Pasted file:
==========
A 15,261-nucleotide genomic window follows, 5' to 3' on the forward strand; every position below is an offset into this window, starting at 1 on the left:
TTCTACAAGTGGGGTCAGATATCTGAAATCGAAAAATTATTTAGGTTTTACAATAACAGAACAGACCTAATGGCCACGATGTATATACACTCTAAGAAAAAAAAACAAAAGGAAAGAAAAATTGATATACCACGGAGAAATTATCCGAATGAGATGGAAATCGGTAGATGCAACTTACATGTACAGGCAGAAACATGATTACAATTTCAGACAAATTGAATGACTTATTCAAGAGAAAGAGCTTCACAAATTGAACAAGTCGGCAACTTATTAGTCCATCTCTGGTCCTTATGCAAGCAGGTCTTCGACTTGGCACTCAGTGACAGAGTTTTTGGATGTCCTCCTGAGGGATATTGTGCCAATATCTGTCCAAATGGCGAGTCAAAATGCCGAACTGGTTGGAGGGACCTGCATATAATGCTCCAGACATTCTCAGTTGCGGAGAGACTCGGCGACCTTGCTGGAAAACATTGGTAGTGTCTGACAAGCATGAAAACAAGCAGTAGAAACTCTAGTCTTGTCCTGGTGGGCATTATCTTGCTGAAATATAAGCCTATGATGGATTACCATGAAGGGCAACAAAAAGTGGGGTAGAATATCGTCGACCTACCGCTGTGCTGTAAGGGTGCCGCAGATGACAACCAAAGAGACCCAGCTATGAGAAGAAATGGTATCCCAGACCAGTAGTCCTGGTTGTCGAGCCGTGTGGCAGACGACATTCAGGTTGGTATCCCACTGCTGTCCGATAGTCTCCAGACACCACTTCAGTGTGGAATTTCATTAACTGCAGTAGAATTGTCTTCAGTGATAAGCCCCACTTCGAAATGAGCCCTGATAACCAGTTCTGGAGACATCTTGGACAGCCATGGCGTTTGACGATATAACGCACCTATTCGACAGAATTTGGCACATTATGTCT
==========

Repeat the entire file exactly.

A 15,261-nucleotide genomic window follows, 5' to 3' on the forward strand; every position below is an offset into this window, starting at 1 on the left:
TTCTACAAGTGGGGTCAGATATCTGAAATCGAAAAATTATTTAGGTTTTACAATAACAGAACAGACCTAATGGCCACGATGTATATACACTCTAAGAAAAAAAAACAAAAGGAAAGAAAAATTGATATACCACGGAGAAATTATCCGAATGAGATGGAAATCGGTAGATGCAACTTACATGTACAGGCAGAAACATGATTACAATTTCAGACAAATTGAATGACTTATTCAAGAGAAAGAGCTTCACAAATTGAACAAGTCGGCAACTTATTAGTCCATCTCTGGTCCTTATGCAAGCAGGTCTTCGACTTGGCACTCAGTGACAGAGTTTTTGGATGTCCTCCTGAGGGATATTGTGCCAATATCTGTCCAAATGGCGAGTCAAAATGCCGAACTGGTTGGAGGGACCTGCATATAATGCTCCAGACATTCTCAGTTGCGGAGAGACTCGGCGACCTTGCTGGAAAACATTGGTAGTGTCTGACAAGCATGAAAACAAGCAGTAGAAACTCTAGTCTTGTCCTGGTGGGCATTATCTTGCTGAAATATAAGCCTATGATGGATTACCATGAAGGGCAACAAAAAGTGGGGTAGAATATCGTCGACCTACCGCTGTGCTGTAAGGGTGCCGCAGATGACAACCAAAGAGACCCAGCTATGAGAAGAAATGGTATCCCAGACCAGTAGTCCTGGTTGTCGAGCCGTGTGGCAGACGACATTCAGGTTGGTATCCCACTGCTGTCCGATAGTCTCCAGACACCACTTCAGTGTGGAATTTCATTAACTGCAGTAGAATTGTCTTCAGTGATAAGCCCCACTTCGAAATGAGCCCTGATAACCAGTTCTGGAGACATCTTGGACAGCCATGGCGTTTGACGATATAACGCACCTATTCGACAGAATTTGGCACATTATGTCT